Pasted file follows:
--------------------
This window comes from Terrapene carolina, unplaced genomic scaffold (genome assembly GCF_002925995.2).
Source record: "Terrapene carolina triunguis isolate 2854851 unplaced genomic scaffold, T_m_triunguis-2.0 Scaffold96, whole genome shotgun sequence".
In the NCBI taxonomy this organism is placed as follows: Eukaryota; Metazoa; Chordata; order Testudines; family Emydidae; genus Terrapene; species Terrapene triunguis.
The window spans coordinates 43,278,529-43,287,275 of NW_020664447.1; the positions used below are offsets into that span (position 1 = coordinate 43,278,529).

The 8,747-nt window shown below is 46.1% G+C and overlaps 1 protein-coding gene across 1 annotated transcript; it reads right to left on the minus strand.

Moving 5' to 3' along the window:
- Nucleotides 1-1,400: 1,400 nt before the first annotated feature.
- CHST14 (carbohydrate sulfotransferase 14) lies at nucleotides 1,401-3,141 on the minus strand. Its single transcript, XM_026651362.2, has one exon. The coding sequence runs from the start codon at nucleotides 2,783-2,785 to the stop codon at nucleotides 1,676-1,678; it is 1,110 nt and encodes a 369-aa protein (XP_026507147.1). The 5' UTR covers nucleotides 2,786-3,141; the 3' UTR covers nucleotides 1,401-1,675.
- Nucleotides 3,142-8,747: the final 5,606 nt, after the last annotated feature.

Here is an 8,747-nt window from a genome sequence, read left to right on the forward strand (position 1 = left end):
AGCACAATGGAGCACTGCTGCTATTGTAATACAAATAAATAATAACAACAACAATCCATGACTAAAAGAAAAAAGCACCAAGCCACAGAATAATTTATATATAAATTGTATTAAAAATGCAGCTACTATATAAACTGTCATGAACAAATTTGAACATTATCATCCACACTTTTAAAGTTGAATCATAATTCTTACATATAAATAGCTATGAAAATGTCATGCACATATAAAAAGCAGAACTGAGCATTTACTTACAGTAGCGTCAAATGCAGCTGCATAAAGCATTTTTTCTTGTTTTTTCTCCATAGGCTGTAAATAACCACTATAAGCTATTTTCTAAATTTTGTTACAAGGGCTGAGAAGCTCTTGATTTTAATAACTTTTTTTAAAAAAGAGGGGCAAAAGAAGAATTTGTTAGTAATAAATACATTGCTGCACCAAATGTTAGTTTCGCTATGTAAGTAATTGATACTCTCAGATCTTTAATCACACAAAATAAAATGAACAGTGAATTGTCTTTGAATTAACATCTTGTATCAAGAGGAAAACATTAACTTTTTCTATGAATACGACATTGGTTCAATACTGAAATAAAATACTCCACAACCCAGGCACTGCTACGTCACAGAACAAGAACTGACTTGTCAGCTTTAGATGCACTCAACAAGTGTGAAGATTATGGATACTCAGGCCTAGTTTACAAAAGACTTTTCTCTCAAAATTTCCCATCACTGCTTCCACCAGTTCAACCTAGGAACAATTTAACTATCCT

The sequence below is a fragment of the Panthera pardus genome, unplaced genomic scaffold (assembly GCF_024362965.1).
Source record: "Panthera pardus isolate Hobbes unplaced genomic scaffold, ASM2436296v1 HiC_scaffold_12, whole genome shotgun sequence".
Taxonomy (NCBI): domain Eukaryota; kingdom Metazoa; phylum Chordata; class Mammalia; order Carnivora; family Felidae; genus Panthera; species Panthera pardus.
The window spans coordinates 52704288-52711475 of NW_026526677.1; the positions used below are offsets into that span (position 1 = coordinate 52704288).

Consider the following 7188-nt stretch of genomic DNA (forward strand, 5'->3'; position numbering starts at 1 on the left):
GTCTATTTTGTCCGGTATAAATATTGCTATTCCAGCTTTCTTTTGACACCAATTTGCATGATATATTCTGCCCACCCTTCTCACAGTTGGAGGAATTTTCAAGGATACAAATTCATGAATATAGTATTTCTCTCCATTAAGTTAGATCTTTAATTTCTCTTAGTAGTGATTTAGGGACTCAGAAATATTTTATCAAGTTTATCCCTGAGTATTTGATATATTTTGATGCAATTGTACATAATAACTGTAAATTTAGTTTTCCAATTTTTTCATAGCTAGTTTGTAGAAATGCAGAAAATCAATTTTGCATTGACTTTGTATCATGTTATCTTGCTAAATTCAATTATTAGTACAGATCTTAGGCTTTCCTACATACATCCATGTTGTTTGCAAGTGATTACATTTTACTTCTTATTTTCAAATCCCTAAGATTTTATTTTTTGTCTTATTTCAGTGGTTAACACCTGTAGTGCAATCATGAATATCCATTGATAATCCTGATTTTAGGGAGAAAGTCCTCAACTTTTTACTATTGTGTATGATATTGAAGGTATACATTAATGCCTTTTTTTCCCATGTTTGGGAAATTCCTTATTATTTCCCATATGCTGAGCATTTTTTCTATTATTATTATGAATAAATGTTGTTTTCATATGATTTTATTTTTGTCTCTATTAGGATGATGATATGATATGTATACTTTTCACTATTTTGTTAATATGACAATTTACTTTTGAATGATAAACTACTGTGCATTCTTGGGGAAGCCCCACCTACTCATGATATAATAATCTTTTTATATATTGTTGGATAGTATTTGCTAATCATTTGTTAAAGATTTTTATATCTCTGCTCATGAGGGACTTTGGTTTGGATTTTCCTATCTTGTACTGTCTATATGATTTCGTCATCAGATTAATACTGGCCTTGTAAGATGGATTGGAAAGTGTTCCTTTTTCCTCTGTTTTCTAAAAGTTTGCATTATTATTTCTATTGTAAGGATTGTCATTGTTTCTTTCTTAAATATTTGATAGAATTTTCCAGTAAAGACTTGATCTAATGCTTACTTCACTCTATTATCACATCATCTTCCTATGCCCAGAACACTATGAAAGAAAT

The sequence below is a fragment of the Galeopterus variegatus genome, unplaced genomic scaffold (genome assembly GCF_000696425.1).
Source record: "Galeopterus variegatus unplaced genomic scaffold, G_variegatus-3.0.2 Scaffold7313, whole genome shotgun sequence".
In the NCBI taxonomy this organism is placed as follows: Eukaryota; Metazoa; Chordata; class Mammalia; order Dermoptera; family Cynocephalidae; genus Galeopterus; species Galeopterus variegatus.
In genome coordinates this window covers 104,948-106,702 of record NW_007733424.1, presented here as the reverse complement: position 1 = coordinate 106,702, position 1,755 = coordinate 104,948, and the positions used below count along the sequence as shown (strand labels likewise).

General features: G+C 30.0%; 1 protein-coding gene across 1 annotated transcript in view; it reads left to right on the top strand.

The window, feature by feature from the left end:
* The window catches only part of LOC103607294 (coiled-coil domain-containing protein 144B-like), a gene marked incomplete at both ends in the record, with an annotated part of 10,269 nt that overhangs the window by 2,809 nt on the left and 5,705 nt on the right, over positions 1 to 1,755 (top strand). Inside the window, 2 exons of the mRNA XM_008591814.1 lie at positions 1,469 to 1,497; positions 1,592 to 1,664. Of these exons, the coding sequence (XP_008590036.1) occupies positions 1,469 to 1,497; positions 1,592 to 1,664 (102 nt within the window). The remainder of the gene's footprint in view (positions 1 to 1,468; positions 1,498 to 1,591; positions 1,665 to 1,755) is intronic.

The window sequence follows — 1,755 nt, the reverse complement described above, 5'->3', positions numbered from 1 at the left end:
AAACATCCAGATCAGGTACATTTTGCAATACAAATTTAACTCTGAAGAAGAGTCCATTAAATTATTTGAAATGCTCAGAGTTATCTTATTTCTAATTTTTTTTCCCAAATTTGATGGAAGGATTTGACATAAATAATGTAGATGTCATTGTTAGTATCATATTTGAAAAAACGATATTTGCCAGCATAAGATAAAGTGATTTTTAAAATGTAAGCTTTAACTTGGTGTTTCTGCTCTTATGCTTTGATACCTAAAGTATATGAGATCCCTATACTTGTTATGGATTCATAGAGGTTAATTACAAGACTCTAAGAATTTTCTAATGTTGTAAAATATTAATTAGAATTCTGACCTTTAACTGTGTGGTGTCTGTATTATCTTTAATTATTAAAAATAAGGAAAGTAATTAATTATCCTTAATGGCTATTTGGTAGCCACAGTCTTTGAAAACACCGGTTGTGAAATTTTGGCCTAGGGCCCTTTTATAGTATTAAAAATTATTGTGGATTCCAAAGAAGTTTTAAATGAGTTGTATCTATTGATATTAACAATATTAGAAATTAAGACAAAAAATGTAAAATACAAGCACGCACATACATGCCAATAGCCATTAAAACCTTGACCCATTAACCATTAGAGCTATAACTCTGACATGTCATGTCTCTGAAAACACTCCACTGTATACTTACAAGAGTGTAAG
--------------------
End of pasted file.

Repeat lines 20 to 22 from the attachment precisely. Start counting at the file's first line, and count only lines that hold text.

In the NCBI taxonomy this organism is placed as follows: Eukaryota; Metazoa; Chordata; class Mammalia; order Dermoptera; family Cynocephalidae; genus Galeopterus; species Galeopterus variegatus.
In genome coordinates this window covers 104,948-106,702 of record NW_007733424.1, presented here as the reverse complement: position 1 = coordinate 106,702, position 1,755 = coordinate 104,948, and the positions used below count along the sequence as shown (strand labels likewise).

General features: G+C 30.0%; 1 protein-coding gene across 1 annotated transcript in view; it reads left to right on the top strand.